Liebig improved organic analysis with the Kaliapparat-- a five-bulb device that used a potassium hydroxide solution to remove the organic combustion product carbon dioxide. He downplayed the role of humus in plant nutrition and discovered that plants feed on nitrogen compounds and carbon dioxide derived from the air, as well as on minerals in the soil. One of his most recognized and far-reaching accomplishments was the invention of nitrogen-based fertilizer. Liebig believed that nitrogen must be supplied to plant roots in the form of ammonia. Though a practical and commercial failure, his invention of fertilizer recognized the possibility of substituting chemical fertilizers for natural (animal dung, etc.) ones. He also formulated the Law of the Minimum, stating that a plant's development is limited by the one essential mineral that is in the relatively shortest supply, visualized as "Liebig's barrel". This concept is a qualitative version of the principles used to determine the application of fertilizer in modern agriculture.
He was also one of the first chemists to organize a laboratory as we know it today. His novel method of organic analysis made it possible for him to direct the analytical work of many graduate students. The vapor condensation device he popularized for his research is still known as a Liebig condenser, although it was in common use long before Liebig's research began. Liebig's students were from many of the German states as well as Britain and the United States, and they helped create an international reputation for their Doktorvater.
Liebig's work on applying chemistry to plant and animal physiology was especially influential. At a time when many chemists such as Jöns Jakob Berzelius insisted on a hard and fast separation between the organic and inorganic, Liebig argued that "...the production of all organic substances no longer belongs just to the organism. It must be viewed as not only probable but as certain that we shall produce them in our laboratories. Sugar, salicin [aspirin], and morphine will be artificially produced." [Liebig and Woehler (1838)]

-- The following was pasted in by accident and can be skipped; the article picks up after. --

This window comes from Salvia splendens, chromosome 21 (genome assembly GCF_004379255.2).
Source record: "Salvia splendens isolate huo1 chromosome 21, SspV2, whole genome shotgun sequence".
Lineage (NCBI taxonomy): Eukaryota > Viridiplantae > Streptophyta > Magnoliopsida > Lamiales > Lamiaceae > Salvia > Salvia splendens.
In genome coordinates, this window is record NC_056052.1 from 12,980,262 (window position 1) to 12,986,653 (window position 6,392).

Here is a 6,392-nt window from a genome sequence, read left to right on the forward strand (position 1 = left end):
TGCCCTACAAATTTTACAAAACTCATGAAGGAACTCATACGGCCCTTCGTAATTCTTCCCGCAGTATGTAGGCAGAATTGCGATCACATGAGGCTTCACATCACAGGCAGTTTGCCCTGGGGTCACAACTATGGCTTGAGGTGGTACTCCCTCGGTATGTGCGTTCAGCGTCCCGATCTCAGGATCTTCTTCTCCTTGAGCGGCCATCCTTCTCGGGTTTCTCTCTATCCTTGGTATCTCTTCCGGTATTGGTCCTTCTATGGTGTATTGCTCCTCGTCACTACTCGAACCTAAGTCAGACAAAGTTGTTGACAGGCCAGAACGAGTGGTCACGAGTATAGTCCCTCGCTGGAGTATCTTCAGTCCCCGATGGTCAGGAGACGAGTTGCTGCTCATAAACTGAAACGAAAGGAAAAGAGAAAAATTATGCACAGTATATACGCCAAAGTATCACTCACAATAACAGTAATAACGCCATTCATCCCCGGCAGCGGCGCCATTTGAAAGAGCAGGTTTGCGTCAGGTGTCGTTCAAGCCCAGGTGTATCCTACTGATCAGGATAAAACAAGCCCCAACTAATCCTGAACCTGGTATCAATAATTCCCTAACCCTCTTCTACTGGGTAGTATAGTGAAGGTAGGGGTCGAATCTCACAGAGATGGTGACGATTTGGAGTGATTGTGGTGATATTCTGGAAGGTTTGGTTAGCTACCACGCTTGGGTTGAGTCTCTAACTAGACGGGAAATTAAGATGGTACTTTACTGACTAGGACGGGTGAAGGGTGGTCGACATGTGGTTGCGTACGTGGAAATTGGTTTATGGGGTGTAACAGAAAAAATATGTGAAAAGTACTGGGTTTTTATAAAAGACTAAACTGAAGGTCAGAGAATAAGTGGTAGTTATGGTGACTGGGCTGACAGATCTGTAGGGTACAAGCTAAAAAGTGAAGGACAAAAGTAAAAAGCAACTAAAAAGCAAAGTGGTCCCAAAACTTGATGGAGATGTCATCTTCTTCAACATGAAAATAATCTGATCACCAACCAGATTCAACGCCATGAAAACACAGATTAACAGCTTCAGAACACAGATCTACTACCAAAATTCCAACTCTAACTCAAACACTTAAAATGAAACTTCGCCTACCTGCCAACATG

Liebig's arguments against any chemical distinction between living (physiological) and dead chemical processes proved a great inspiration to several of his students and others who were interested in materialism. Though Liebig distanced himself from the direct political implications of materialism, he tacitly supported the work of Karl Vogt (1817-1895), Jacob Moleschott (1822-1893), and Ludwig Buechner (1824-1899).
Liebig played a more direct role in reforming politics in the German states through his promotion of science-based agriculture and the publication of John Stuart Mill's Logic. Through Liebig's close friendship with the Vieweg family publishing house, he arranged for his former student Jacob Schiel (1813-1889) to translate Mill's important work for German publication. Liebig liked Mill's Logic in part because it promoted science as a means to social and political progress, but also because Mill featured several examples of Liebig's research as an ideal for the scientific method. Liebig is also credited with the notion that "searing meat seals in the juices." This idea, still widely believed, is not true.
Working with Belgian engineer George Giebert, Liebig devised an efficient method of producing beef extract from carcasses. In 1865, they founded the Liebig Extract of Meat Company, marketing the extract as a cheap, nutritious alternative to real meat. Some years after Liebig's death, in 1899, the product was trademarked "Oxo".
- Organic Chemistry in its Application to Agriculture and Physiology (1840)